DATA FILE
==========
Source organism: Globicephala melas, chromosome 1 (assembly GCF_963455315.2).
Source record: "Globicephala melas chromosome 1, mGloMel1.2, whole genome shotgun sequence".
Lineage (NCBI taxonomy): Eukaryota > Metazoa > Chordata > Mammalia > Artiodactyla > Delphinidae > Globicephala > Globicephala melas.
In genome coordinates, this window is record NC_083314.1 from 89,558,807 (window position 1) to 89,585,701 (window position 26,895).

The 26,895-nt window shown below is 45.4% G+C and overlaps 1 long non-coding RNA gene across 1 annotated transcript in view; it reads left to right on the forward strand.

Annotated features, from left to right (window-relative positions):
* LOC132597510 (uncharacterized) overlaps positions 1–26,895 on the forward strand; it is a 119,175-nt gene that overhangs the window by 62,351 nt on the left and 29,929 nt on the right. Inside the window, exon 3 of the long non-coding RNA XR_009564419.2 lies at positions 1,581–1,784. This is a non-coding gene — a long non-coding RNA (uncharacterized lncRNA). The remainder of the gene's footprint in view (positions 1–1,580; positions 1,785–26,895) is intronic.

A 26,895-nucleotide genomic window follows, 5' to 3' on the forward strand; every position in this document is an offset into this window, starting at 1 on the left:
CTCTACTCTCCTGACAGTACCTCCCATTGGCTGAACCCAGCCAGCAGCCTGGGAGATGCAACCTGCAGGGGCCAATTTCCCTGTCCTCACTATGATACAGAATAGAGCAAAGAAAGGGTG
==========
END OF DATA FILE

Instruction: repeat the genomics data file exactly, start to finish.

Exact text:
Source organism: Globicephala melas, chromosome 1 (assembly GCF_963455315.2).
Source record: "Globicephala melas chromosome 1, mGloMel1.2, whole genome shotgun sequence".
Lineage (NCBI taxonomy): Eukaryota > Metazoa > Chordata > Mammalia > Artiodactyla > Delphinidae > Globicephala > Globicephala melas.
In genome coordinates, this window is record NC_083314.1 from 89,558,807 (window position 1) to 89,585,701 (window position 26,895).

The 26,895-nt window shown below is 45.4% G+C and overlaps 1 long non-coding RNA gene across 1 annotated transcript in view; it reads left to right on the forward strand.

Annotated features, from left to right (window-relative positions):
* LOC132597510 (uncharacterized) overlaps positions 1–26,895 on the forward strand; it is a 119,175-nt gene that overhangs the window by 62,351 nt on the left and 29,929 nt on the right. Inside the window, exon 3 of the long non-coding RNA XR_009564419.2 lies at positions 1,581–1,784. This is a non-coding gene — a long non-coding RNA (uncharacterized lncRNA). The remainder of the gene's footprint in view (positions 1–1,580; positions 1,785–26,895) is intronic.

A 26,895-nucleotide genomic window follows, 5' to 3' on the forward strand; every position in this document is an offset into this window, starting at 1 on the left:
CTCTACTCTCCTGACAGTACCTCCCATTGGCTGAACCCAGCCAGCAGCCTGGGAGATGCAACCTGCAGGGGCCAATTTCCCTGTCCTCACTATGATACAGAATAGAGCAAAGAAAGGGTG